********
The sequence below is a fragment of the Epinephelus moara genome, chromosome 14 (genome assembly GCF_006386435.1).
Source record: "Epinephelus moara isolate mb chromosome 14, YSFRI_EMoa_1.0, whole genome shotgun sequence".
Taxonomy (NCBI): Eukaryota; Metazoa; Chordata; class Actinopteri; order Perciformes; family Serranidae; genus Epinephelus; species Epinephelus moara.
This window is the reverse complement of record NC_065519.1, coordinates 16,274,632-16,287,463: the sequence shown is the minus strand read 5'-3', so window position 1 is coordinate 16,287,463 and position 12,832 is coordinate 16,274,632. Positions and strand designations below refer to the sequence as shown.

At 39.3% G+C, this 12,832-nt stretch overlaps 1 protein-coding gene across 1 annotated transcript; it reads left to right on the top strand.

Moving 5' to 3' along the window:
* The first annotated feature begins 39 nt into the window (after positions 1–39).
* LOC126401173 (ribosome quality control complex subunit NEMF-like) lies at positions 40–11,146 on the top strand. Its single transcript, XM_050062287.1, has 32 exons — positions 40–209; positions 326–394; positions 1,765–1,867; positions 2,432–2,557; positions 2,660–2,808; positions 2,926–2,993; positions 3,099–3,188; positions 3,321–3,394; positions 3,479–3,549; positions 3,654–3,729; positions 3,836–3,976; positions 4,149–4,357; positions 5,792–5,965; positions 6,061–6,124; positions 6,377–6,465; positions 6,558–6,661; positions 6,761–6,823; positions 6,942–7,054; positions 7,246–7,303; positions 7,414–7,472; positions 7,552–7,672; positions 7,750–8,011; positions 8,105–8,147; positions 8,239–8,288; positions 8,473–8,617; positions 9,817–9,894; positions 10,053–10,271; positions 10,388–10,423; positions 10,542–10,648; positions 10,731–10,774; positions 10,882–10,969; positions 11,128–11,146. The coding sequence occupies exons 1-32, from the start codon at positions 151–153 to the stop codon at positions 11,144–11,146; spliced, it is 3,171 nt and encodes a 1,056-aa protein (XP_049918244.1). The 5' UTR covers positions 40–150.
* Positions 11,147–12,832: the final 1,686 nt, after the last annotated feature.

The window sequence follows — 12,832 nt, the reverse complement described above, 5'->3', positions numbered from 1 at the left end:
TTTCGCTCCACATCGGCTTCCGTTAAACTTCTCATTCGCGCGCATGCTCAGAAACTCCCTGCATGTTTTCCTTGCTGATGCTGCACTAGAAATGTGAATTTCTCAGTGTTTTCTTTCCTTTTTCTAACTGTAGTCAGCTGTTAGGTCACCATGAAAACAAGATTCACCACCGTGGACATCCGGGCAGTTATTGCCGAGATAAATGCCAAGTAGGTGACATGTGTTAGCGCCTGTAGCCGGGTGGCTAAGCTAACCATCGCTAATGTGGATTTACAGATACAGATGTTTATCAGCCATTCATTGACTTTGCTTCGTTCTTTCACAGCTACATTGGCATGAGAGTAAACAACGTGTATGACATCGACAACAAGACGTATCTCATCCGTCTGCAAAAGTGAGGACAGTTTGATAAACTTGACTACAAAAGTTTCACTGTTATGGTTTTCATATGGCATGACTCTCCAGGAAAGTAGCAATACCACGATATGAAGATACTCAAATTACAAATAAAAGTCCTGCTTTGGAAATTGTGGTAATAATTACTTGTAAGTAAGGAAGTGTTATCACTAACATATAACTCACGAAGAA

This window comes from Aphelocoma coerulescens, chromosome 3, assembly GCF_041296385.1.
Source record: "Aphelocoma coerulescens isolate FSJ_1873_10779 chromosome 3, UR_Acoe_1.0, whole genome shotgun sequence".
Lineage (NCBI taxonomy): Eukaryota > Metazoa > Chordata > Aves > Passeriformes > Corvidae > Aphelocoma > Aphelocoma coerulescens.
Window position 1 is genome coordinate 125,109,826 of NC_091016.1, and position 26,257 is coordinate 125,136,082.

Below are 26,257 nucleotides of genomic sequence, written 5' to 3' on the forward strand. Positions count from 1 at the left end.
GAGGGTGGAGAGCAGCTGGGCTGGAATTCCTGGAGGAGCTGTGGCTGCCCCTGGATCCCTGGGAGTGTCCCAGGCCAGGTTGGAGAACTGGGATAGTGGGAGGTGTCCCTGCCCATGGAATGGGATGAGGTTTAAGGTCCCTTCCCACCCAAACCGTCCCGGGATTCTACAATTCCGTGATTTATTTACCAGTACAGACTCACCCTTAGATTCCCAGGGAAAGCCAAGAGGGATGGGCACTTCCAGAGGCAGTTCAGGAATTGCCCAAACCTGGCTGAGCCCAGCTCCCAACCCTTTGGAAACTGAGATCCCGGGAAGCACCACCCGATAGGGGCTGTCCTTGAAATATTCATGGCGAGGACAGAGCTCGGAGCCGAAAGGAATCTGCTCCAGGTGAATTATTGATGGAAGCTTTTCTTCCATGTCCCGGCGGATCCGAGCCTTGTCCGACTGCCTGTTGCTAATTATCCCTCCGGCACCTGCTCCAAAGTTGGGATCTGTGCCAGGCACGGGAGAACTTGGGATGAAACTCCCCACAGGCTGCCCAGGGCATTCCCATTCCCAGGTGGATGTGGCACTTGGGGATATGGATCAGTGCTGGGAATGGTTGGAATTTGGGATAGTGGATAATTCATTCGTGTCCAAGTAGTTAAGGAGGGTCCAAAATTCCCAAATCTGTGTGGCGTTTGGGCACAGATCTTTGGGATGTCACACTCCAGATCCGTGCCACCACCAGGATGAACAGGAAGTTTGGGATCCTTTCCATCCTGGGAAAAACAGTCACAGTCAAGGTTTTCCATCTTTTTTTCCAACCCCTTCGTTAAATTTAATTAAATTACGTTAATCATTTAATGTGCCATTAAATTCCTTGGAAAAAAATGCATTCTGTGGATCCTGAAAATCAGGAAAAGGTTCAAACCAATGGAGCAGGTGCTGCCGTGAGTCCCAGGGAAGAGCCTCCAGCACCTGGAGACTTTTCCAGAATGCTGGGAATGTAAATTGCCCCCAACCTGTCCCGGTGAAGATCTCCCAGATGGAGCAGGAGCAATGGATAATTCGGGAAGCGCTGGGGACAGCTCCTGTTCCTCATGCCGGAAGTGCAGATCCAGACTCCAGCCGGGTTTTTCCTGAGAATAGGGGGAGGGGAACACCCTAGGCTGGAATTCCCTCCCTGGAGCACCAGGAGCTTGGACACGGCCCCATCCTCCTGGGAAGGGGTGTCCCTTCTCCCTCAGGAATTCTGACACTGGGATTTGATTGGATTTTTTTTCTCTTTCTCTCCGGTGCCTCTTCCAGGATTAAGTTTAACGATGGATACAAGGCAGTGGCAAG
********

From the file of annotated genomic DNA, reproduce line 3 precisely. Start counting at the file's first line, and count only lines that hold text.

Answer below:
Taxonomy (NCBI): Eukaryota; Metazoa; Chordata; class Actinopteri; order Perciformes; family Serranidae; genus Epinephelus; species Epinephelus moara.